That said, most decisions (thankfully) don't reach this level of political interference. Having been the decision maker on a number of plans where we solicited comments, I will tell you that I have personally read every comment that came in. I've looked in each for some kernel of reasoning that we had not considered, or that made me reconsider something we had analyzed. It unquestionably is not a vote, and organizations that think that telling me 100 times what they want me to do will somehow be more effective than telling me once, but articulately and thoughtfully, simply do not understand the process. In fact, organized letter writing campaigns rarely work and probably shouldn't as they don't reflect a cross section of opinion, merely those that are best organized.

I know that in one comment period we went through a single specific letter made a remarkable difference because it raised issues that were pertinent and nuanced in a way we (and the rest of the comments) had not considered, but should have. That one letter, from an ordinary citizen, was more influential than thousands of rote letters from interest groups.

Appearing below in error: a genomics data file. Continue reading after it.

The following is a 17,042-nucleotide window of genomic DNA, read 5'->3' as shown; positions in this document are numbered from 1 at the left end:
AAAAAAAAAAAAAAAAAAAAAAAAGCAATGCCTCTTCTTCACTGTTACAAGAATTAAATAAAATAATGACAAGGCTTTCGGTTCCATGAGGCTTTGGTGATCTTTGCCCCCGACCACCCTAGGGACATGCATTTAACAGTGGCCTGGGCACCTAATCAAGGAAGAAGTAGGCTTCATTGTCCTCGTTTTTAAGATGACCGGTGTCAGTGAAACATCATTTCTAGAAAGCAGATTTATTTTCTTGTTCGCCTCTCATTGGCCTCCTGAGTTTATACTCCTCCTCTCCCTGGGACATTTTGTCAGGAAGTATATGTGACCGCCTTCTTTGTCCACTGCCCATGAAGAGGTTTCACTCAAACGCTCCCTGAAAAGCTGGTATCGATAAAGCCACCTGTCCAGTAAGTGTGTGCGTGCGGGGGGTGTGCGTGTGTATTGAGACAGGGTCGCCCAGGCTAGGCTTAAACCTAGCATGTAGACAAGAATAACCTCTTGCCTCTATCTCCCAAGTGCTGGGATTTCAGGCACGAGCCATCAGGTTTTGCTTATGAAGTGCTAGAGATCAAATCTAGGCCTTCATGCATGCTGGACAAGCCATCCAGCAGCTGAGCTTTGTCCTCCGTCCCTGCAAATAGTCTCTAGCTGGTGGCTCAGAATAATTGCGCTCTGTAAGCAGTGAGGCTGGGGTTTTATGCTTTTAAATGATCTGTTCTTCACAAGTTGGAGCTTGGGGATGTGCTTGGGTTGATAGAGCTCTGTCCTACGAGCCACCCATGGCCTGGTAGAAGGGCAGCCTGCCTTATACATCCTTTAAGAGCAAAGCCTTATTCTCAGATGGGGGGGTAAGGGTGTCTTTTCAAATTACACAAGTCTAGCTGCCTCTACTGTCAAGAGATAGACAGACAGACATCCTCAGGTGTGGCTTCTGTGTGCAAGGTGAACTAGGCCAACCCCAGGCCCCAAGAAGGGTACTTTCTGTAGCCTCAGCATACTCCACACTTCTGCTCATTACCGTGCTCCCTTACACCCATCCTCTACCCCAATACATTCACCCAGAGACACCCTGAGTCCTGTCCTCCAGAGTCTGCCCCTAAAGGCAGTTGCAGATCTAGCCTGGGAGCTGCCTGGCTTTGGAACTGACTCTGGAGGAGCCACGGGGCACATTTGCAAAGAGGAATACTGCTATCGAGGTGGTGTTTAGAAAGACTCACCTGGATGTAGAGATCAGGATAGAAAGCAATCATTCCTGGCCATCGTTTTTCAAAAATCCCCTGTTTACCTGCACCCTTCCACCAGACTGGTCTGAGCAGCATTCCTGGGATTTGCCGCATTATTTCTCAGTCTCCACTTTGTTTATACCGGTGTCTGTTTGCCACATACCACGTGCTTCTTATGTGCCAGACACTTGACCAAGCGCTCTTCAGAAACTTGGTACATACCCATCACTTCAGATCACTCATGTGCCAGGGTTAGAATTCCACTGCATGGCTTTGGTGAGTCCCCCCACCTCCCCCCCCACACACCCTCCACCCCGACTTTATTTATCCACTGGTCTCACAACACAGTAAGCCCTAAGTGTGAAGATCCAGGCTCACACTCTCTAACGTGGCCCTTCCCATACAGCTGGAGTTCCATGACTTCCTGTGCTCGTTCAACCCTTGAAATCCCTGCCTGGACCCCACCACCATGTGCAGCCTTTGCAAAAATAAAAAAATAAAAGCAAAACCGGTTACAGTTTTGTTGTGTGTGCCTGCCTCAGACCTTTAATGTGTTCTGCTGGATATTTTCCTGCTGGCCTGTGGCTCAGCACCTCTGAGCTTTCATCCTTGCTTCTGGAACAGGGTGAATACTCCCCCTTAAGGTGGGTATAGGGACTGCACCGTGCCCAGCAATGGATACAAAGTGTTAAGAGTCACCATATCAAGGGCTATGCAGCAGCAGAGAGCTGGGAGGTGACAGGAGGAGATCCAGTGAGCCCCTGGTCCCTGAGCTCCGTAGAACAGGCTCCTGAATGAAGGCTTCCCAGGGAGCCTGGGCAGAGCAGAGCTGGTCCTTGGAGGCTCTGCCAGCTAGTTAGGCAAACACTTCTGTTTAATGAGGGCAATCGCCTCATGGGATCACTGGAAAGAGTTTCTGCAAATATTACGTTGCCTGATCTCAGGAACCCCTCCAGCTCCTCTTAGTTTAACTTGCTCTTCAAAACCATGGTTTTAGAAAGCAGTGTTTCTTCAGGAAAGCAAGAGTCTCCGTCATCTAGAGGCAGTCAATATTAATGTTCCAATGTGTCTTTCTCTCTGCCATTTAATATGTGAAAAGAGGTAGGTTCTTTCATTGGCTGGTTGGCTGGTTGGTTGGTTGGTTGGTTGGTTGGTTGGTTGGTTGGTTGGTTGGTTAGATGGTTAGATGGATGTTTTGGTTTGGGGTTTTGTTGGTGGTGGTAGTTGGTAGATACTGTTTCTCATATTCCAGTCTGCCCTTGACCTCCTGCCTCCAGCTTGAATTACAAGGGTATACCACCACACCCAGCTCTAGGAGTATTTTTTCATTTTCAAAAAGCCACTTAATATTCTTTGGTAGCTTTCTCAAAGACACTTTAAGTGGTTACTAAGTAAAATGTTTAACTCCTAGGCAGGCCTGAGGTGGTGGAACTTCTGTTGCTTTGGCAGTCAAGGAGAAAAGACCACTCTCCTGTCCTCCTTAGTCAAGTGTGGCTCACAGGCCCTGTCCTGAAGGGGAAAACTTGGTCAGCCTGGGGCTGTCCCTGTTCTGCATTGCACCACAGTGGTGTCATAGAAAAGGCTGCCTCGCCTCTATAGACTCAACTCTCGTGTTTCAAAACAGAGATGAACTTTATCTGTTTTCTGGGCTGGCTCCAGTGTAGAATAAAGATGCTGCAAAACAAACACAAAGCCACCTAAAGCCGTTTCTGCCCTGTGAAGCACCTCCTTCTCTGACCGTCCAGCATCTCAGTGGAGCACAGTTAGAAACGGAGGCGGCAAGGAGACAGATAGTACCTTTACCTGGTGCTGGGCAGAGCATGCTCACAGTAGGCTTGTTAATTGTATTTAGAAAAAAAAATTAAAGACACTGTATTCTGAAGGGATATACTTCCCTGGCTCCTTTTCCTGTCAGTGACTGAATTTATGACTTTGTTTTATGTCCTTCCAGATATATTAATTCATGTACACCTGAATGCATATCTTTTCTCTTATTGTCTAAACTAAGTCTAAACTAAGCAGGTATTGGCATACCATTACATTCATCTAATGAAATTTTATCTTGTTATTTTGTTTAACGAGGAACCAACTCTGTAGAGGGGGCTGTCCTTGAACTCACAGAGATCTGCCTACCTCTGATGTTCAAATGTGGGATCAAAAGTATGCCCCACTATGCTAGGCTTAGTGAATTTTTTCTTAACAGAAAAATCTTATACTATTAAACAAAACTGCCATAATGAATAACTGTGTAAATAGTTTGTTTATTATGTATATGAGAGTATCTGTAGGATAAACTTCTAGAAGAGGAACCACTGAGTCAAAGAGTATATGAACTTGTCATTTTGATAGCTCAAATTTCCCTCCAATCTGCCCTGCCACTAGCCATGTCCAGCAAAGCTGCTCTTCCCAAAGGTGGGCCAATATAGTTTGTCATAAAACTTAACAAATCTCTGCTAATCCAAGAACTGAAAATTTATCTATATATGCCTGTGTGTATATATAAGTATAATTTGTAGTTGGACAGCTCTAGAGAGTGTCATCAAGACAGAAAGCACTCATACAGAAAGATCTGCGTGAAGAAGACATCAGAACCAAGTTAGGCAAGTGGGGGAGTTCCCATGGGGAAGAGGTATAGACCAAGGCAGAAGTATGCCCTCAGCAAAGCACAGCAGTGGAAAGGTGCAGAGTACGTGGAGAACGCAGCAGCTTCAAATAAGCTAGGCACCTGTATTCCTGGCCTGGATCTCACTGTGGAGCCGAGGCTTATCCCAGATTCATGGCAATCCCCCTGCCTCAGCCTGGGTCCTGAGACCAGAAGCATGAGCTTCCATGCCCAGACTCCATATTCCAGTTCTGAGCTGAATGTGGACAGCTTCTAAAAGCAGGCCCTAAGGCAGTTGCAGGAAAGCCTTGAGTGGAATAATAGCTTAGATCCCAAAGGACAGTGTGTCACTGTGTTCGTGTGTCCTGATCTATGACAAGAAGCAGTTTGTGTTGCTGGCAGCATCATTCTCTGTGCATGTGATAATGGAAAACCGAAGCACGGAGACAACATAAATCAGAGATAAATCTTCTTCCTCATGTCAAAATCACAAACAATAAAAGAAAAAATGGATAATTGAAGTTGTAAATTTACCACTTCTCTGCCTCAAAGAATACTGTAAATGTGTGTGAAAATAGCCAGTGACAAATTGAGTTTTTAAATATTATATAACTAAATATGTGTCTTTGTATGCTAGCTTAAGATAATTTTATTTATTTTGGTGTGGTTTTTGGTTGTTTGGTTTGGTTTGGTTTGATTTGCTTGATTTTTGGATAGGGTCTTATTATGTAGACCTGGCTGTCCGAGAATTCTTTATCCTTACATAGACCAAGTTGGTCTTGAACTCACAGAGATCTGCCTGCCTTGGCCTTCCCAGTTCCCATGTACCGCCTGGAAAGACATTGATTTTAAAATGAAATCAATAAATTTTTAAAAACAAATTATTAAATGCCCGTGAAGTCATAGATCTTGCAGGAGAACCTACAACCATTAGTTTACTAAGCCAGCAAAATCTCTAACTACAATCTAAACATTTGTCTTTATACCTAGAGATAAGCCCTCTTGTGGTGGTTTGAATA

I also remember getting an "action alert" at home from one particular interest group that I belonged to and believed in. It advised that I write a letter -- to me, the park superintendent -- and gave me talking points in favor of the groups's views. I was appalled at how simplistic and inaccurate they were. This from a group I supported, and in favor of a position I agreed with! It's made me highly skeptical of "groupthink" responses.

So the fact that the comments are highly in favor of relaxing the gun regulation in the national parks is pretty irrelevant, for two reasons. One, I don't think this administration cares what the public thinks since they have clearly indicated their preference and intend to ram it through before they leave office. And two, it is testimony to the (impressive) organizational skills of the NRA and other pro-gun organizations, little more.

J Longstreet
A National Park Superintendent

Where I would like to see comments collected would be at the gates of our National Parks. My guess is that your AVERAGE, actual bona fide visitor has no idea that this is even being considered; while you can bet your bottom dollar that every single NRA member has received an e-mail or mailing instructing them to comment, whether they ever actually visit National Parks or not. What do you bet?

Frank N --

You're absolutely right. And park managers have been all but told not to bring it up locally.